Sometimes, developers accidentally leave the keys to the kingdom behind. After spending more than 1200 hours and digging through debug and symbolic files found in the PC and ported versions of Blizzard's iconic dungeon brawler, a coder has attempted to reverse engineer the original source code for Diablo.
The code was uploaded to Github and took approximately four months of work, or 1200 hours according to the description. You won't be able to download the code and just start playing Diablo for free, of course - you'd need the original Diablo files, and that's not the point of this project anyway.
"The goal of Devilution itself is to recreate the original source code as accurately as possible, in order to ensure that everything is preserved," coder GalaXyHaXz wrote. "This goes as far as bugs and badly written code in the original game. However, it becomes a solid base for developers to work with; making it much easier than before to update, fix, and port the game to other platforms."
Modding is one case where having the original source code helps: it's easier to implement total conversions and wholesale changes to Diablo when you can directly tweak the code underneath. Having the source code also allows people to chronicle parts of development, tracking what features were scrapped and what ones were implemented but in a less-refined state (like multiplayer).
Having the source code makes things much easier to maintain. For years mod-makers had to rely on tedious code editing and memory injection. A few even went even further and reversed a good chunk of the game (such as Belzebub/The Hell). The problem is that they never released their sources. Usually being a one-man job, they move on with their lives inevitably due to the amount of time/work required or lack of interest.
This leaves people with a half-finished mod; one which had countless hours put into it, but left full of bugs and unfinished potential. So we're back to square one. Devilution aims to fix this, by making the source code of Diablo freely available to all.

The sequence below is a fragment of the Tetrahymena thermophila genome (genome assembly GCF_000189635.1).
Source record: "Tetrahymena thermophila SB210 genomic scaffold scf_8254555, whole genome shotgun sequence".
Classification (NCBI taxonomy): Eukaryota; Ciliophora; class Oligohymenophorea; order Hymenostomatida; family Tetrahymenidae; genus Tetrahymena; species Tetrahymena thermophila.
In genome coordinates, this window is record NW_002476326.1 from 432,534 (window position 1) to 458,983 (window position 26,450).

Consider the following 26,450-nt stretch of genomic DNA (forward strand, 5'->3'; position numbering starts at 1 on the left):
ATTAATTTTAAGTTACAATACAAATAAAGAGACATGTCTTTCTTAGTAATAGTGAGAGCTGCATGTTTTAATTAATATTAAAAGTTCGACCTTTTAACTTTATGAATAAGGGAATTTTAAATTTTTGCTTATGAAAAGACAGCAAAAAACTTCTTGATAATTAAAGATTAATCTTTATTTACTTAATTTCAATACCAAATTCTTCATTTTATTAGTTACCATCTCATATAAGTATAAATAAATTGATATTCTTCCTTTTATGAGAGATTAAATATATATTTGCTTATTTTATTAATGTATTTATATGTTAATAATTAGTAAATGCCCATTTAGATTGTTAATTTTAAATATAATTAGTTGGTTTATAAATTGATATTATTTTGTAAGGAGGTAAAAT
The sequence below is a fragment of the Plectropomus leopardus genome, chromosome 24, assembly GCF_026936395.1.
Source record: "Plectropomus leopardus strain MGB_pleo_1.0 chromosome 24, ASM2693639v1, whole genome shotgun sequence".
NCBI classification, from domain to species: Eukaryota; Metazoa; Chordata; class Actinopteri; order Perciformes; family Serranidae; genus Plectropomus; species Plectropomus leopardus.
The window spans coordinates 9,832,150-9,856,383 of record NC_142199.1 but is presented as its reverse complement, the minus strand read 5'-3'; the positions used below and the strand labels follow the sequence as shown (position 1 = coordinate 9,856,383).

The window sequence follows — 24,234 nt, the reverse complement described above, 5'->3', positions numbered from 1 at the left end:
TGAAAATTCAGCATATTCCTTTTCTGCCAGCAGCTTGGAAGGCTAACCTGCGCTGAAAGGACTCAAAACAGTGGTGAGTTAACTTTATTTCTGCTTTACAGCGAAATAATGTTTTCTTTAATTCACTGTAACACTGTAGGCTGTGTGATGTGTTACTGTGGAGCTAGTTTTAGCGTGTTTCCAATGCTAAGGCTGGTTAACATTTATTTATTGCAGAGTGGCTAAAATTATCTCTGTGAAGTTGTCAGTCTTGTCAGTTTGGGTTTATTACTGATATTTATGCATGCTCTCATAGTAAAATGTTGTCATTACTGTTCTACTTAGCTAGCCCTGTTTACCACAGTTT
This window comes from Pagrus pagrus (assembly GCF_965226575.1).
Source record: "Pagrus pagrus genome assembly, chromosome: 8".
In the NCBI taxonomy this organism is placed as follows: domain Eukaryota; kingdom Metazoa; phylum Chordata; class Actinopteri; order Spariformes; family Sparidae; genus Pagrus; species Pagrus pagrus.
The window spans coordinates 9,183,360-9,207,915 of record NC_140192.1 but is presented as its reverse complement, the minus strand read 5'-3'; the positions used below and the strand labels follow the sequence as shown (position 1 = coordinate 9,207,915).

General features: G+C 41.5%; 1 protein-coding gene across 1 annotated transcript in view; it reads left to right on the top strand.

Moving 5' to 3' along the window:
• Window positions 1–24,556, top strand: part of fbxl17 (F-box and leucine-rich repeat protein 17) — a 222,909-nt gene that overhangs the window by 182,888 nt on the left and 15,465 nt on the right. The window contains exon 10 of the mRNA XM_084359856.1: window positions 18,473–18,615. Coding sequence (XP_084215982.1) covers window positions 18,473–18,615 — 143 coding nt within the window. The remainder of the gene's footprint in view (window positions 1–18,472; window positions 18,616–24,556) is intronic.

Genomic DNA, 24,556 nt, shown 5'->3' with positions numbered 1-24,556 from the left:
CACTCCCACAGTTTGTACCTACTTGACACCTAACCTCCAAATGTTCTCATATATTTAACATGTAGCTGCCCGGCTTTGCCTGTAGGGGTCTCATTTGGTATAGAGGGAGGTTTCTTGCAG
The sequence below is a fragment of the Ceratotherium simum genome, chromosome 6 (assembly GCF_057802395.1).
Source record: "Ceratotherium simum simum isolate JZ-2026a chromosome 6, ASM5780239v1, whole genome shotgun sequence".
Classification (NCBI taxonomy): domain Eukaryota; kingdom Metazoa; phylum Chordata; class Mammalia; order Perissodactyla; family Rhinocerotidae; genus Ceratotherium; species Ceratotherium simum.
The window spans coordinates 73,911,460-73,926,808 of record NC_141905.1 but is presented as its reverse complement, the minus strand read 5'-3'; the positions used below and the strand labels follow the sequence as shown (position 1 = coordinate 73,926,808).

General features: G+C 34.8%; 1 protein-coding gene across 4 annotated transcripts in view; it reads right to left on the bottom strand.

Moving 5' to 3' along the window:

The fun part of all this is that the clues for discovering the source code were contained within Diablo, so there's a bit more skill behind this than just finding the code on a CD-ROM.
Last month, Reddit user Khemist49 made a truly unlikely find. A gold master source code disc of the original StarCraft. From 1998. At first, he didn't know what to do with it. Ultimately, he sent it to Blizzard, who was very grateful to have it back.
According to GalaXyHaXz, the two major honeypots were Sony Japan and debug tools found within the Diablo executable in the PC version. The Japanese port of Diablo for the PS1 was created by Climax Studios and a symbolic file was left inside that contained "a layout of everything in the game".
As for the original PC version of Diablo, the debug tools within Diablo.exe had "assert strings" that simplified the reverse engineering process. "Combining these aspects not only makes reversing the game much easier, but it makes it far more accurate. File names, function names, and even line numbers will be fairly close to the real deal."
GalaXyHaXz announced that a side project of Devilution would kick off soon: Devilution is intended to leave the Diablo source code untouched, so having a second venture will allow enterprising modders to try adding features like widescreen support, cross-platform play, better support for modern operating systems, and so forth.
Some users, however, have noted that the uploaded code looks more like a translation from the original Diablo files rather than new code written to replicate the behaviour of the original files. The implications of that are really only important for people looking to mess with the code itself, as one commenter noted with this snippet:
Not exactly the kind of stuff humans would produce (unless you have some kind of superhuman memory to keep track of v1 through to v159), then.
The release of the code comes as fans have been eagerly awaiting a remaster of Warcraft 3 and Diablo, following the work Blizzard did on StarCraft: Remastered. It'd be hugely unfortunate if Blizzard were set to launch a Diablo remaster this year, although given what modders have done with the DOOM source code over the years it's fascinating to imagine what a second wind will produce for the iconic action-RPG.
It'll also be interesting to see how Blizzard responds. The source code was released into Public Domain without any of the original assets - you'll need the Diablo disc or game for that - but that doesn't mean they can't push for the code to be removed from GitHub. Blizzard has been pretty open about protecting its IP in the past, as seen in the case of World of Warcraft classic servers, and not being a complete clean room reverse engineer of the code makes it more likely that it'd be violating Blizzard's copyright.
Still, it's fascinating to look under the Diablo hood nonetheless. Bloodborne fans have had a blast uncovering enemies, pathways and secrets that were lost in development, and hopefully some clever coders will be able to uncover similar nuggets from Diablo's past.